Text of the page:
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Smythe, a driver for both Uber and Lyft, claimed that Uber directed its drivers and others to use fake Lyft accounts to request rides, sending Lyft drivers on “wild goose chases.” He asserted claims for unfair business practices and intentional interference with prospective economic damage on behalf of a putative class of Lyft drivers. Uber moved to compel arbitration. Smythe signed agreements containing an arbitration provision that “applies to any dispute arising out of or related to this Agreement or termination of the Agreement … without limitation, to disputes arising out of or related to this Agreement and disputes arising out of or related to your relationship with the Company …. to disputes regarding any city, county, state or federal wage-hour law, trade secrets, unfair competition, compensation, breaks and rest periods, expense reimbursement, termination, harassment and claims arising under [several specific laws] and all other similar ... claims. This Agreement is intended to require arbitration of every claim or dispute that lawfully can be arbitrated.” The agreement's delegation clause states that the disputes subject to arbitration include "disputes arising out of or relating to interpretation or application of this Arbitration Provision, including the enforceability, revocability or validity .... All such matters shall be decided by an arbitrator and not by a court.” The court of appeal affirmed that Smythe’s allegations were beyond the scope of the arbitration agreement and that the delegation provision was unenforceable in this context. View "Smythe v. Uber Technologies, Inc." on Justia Law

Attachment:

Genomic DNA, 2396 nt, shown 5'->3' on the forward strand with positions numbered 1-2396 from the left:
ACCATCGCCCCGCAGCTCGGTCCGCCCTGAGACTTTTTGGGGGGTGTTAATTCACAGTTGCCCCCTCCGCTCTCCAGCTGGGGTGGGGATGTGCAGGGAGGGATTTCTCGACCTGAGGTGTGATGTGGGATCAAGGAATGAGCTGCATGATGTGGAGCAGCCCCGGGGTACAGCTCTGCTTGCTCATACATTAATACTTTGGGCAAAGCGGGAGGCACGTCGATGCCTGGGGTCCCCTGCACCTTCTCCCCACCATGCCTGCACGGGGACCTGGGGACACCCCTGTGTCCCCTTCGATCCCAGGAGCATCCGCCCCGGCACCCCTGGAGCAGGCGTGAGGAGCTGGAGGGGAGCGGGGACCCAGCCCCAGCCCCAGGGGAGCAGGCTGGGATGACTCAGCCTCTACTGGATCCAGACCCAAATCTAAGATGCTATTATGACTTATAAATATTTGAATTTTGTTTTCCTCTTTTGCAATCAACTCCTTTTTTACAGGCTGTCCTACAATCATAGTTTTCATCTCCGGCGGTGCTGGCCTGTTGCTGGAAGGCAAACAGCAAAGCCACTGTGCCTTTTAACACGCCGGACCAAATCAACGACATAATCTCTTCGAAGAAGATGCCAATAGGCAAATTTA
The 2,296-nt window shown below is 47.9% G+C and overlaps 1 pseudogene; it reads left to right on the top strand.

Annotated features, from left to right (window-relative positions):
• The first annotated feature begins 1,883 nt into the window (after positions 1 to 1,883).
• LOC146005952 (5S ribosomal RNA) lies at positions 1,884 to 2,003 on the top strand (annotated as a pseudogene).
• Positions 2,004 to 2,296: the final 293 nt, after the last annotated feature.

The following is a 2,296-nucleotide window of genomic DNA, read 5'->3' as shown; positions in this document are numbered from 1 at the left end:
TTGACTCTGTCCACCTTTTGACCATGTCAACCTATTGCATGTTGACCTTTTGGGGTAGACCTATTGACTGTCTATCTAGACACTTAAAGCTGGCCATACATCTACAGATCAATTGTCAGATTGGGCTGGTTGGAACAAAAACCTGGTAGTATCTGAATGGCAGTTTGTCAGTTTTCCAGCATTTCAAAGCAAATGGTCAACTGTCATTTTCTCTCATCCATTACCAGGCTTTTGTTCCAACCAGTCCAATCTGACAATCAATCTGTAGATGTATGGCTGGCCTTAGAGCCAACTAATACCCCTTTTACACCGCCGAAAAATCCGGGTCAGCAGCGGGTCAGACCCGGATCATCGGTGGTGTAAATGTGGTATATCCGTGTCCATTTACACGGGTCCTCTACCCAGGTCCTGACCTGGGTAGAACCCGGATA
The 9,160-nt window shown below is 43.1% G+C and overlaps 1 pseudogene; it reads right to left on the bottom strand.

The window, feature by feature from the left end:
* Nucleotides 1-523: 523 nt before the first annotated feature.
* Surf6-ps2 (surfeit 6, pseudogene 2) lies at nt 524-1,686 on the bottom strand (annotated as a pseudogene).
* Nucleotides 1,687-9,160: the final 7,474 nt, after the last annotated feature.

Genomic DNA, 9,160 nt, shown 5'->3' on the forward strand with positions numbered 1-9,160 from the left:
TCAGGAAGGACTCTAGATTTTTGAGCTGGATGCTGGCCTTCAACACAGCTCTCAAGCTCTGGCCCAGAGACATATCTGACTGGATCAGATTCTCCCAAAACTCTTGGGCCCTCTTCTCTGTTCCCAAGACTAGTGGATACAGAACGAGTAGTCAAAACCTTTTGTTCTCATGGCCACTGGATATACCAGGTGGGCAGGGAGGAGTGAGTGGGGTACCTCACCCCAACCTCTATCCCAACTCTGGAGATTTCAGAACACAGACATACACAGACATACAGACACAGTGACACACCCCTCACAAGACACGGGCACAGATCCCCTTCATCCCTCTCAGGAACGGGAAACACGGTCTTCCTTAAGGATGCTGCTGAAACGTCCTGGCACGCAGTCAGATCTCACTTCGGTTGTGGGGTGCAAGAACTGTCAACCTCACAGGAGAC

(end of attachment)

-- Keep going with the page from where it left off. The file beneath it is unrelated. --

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James Zenovic, doing business as James Zenovic Construction (Zenovic), appealed an order denying his petition to compel arbitration in an action filed by Von Becelaere Ventures, LLC (VBV). The trial court determined Zenovic waived his right to compel arbitration by filing a separate complaint in Orange County to foreclose on a mechanics lien without complying with provisions in Code of Civil Procedure section 1281.51 to preserve his arbitration rights. Zenovic contended the court misread and misapplied section 1281.5, which he contended should only have applied to the mechanics lien action and should not have operated to preclude arbitration of the separate action filed by VBV. The Court of Appeal disagreed: "section 1281.5 'means what it says: A party who files an action to enforce a mechanic's lien, but who does not at the same time request that the action be stayed pending arbitration, waives any right to arbitration.'" The Court, therefore, affirmed the order. View "Von Becelaere Ventures, LLC v. Zenovic" on Justia Law